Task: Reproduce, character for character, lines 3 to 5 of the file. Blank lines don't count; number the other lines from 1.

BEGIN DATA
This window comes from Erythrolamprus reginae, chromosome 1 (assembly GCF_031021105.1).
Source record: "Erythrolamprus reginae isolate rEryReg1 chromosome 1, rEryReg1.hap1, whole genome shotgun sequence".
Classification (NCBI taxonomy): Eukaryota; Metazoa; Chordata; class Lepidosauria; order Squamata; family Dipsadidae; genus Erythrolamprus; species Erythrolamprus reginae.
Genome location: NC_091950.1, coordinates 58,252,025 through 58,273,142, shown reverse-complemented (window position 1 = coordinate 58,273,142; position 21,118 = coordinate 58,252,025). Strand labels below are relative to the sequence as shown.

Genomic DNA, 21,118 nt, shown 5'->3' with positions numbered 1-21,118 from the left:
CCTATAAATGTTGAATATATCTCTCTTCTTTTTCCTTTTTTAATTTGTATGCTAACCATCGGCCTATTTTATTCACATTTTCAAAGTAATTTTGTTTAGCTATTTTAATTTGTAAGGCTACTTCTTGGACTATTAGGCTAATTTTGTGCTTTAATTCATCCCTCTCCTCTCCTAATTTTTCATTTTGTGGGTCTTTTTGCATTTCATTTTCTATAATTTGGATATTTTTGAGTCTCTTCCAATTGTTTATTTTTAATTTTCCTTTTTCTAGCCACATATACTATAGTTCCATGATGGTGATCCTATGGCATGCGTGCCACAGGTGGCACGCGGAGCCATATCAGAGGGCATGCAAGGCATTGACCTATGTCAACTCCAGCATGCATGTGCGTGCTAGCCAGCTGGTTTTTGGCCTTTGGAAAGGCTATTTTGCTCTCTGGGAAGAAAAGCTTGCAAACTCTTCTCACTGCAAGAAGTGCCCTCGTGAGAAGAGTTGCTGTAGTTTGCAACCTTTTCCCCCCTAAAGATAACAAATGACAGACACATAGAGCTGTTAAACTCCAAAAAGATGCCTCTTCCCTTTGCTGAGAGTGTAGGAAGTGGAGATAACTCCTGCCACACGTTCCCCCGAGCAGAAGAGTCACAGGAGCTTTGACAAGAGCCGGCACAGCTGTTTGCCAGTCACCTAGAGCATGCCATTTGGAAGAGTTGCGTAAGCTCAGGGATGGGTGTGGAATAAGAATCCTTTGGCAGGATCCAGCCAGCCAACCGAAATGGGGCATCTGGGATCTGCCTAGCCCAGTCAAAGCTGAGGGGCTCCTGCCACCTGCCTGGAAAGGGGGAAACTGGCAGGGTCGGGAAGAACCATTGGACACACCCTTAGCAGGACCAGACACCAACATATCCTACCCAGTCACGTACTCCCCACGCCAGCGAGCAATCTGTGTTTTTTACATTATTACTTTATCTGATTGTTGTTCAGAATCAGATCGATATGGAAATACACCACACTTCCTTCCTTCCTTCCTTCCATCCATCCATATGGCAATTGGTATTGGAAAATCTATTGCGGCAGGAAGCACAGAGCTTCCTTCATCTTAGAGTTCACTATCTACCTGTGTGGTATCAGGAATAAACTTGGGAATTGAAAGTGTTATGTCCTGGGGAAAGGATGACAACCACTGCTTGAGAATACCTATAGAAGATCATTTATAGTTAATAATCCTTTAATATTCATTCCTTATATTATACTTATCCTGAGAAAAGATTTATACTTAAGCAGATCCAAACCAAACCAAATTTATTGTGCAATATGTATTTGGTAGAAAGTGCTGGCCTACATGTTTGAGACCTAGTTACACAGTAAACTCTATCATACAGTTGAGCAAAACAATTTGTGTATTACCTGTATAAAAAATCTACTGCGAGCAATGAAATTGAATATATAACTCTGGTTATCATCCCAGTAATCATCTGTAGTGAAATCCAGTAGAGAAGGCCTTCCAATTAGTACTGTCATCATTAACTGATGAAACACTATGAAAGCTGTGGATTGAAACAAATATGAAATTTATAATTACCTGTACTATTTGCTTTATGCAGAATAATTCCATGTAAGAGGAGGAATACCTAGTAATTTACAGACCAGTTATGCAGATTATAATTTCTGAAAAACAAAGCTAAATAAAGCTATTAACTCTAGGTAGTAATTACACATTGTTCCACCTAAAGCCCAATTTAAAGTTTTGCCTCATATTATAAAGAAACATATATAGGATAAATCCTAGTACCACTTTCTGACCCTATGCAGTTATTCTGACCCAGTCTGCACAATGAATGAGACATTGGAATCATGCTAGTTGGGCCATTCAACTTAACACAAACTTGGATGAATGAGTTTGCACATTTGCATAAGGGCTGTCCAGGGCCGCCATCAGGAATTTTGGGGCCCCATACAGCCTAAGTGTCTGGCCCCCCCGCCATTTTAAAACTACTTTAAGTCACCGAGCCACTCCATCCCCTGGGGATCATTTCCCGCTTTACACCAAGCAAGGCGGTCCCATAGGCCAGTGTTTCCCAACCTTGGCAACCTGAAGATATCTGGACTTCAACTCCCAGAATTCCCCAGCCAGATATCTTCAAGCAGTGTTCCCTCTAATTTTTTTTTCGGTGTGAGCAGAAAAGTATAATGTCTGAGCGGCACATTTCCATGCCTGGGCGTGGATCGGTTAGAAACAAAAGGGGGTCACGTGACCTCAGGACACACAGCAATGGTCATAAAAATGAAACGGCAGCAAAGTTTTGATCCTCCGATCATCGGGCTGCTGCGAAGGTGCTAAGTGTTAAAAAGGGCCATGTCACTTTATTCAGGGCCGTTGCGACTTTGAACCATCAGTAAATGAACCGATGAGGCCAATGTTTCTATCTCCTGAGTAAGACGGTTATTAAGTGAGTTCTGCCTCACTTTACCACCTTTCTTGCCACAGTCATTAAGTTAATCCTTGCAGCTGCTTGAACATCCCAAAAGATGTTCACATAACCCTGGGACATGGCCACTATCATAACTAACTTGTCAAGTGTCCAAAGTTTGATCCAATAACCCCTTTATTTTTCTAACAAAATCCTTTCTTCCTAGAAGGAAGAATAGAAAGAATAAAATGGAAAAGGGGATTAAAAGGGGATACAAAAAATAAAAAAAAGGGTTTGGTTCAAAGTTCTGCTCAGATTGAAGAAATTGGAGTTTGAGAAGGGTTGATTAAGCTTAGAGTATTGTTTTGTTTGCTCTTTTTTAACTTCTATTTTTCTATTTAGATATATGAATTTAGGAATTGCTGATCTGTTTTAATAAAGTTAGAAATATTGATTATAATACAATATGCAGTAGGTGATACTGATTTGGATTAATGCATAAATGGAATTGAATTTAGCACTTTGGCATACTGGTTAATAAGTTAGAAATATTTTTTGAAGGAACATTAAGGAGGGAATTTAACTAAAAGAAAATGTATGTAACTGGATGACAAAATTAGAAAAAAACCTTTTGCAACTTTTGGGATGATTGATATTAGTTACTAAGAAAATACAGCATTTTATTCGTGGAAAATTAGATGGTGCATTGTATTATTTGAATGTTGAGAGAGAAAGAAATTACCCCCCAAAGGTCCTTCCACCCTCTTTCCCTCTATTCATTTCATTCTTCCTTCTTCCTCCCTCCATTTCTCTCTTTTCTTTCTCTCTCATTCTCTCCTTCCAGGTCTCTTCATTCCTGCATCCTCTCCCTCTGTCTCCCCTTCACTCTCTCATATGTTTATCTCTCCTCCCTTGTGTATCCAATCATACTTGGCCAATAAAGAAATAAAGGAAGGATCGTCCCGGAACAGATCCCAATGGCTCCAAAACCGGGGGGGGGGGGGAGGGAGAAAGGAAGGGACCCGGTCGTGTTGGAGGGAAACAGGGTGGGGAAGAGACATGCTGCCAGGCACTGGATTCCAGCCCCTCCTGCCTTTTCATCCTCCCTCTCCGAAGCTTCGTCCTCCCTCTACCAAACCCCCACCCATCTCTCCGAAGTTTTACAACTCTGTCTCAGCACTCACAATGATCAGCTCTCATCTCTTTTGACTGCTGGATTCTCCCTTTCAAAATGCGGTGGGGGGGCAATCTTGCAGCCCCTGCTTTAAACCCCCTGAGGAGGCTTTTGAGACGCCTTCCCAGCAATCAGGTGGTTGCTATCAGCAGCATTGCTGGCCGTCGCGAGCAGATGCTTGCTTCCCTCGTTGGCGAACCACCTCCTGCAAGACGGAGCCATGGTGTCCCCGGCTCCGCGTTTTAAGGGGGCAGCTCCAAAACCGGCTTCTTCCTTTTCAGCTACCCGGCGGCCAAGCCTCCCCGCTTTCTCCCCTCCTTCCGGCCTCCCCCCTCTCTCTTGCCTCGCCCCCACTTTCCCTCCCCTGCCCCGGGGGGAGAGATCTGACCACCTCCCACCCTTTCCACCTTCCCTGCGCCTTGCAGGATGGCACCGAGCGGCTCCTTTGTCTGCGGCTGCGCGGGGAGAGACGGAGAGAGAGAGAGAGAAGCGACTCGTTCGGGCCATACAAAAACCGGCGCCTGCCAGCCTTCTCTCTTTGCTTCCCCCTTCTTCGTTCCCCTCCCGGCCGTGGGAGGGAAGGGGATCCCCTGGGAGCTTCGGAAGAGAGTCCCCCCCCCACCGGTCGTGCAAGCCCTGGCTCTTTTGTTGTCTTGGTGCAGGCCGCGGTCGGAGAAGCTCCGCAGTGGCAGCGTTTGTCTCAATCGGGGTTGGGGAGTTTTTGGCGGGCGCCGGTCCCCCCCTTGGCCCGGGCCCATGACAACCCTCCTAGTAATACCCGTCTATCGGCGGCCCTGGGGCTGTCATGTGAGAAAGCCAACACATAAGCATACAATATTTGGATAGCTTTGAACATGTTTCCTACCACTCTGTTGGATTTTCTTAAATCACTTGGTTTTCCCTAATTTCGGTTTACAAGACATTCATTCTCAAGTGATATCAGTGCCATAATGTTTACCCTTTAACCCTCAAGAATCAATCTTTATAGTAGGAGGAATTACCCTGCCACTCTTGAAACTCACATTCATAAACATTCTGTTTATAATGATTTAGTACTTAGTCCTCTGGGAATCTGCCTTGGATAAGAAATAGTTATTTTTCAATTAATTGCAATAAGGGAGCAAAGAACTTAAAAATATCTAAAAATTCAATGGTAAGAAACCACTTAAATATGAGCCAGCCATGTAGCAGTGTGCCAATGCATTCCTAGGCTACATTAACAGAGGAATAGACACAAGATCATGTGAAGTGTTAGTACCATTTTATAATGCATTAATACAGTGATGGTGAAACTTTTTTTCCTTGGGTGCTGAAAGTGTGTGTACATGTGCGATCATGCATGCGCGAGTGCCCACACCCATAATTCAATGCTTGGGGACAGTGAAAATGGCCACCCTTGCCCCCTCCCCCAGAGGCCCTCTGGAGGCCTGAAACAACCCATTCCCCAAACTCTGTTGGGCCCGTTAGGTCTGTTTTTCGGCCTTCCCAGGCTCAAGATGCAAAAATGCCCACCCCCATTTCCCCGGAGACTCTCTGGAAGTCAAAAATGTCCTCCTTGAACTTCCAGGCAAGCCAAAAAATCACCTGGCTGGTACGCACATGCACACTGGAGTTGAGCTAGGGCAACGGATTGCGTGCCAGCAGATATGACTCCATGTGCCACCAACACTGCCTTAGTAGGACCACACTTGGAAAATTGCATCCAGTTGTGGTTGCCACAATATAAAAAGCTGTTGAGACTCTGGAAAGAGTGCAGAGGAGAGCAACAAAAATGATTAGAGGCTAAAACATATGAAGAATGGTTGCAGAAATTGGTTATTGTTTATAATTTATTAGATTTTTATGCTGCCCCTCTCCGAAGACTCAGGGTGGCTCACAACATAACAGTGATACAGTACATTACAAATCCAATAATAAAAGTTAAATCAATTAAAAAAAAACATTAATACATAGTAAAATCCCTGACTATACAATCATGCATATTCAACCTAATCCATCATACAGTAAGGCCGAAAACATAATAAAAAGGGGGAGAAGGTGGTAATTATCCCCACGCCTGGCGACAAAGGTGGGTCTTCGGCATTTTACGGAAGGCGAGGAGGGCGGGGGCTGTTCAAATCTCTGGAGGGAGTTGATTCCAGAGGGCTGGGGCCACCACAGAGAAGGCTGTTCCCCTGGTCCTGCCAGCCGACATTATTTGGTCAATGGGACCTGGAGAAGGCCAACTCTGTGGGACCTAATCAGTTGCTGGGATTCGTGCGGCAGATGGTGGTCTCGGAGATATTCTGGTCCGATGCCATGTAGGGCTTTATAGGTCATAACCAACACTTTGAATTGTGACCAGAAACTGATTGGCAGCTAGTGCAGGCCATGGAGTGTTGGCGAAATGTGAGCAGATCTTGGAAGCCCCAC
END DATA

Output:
Classification (NCBI taxonomy): Eukaryota; Metazoa; Chordata; class Lepidosauria; order Squamata; family Dipsadidae; genus Erythrolamprus; species Erythrolamprus reginae.
Genome location: NC_091950.1, coordinates 58,252,025 through 58,273,142, shown reverse-complemented (window position 1 = coordinate 58,273,142; position 21,118 = coordinate 58,252,025). Strand labels below are relative to the sequence as shown.

Genomic DNA, 21,118 nt, shown 5'->3' with positions numbered 1-21,118 from the left: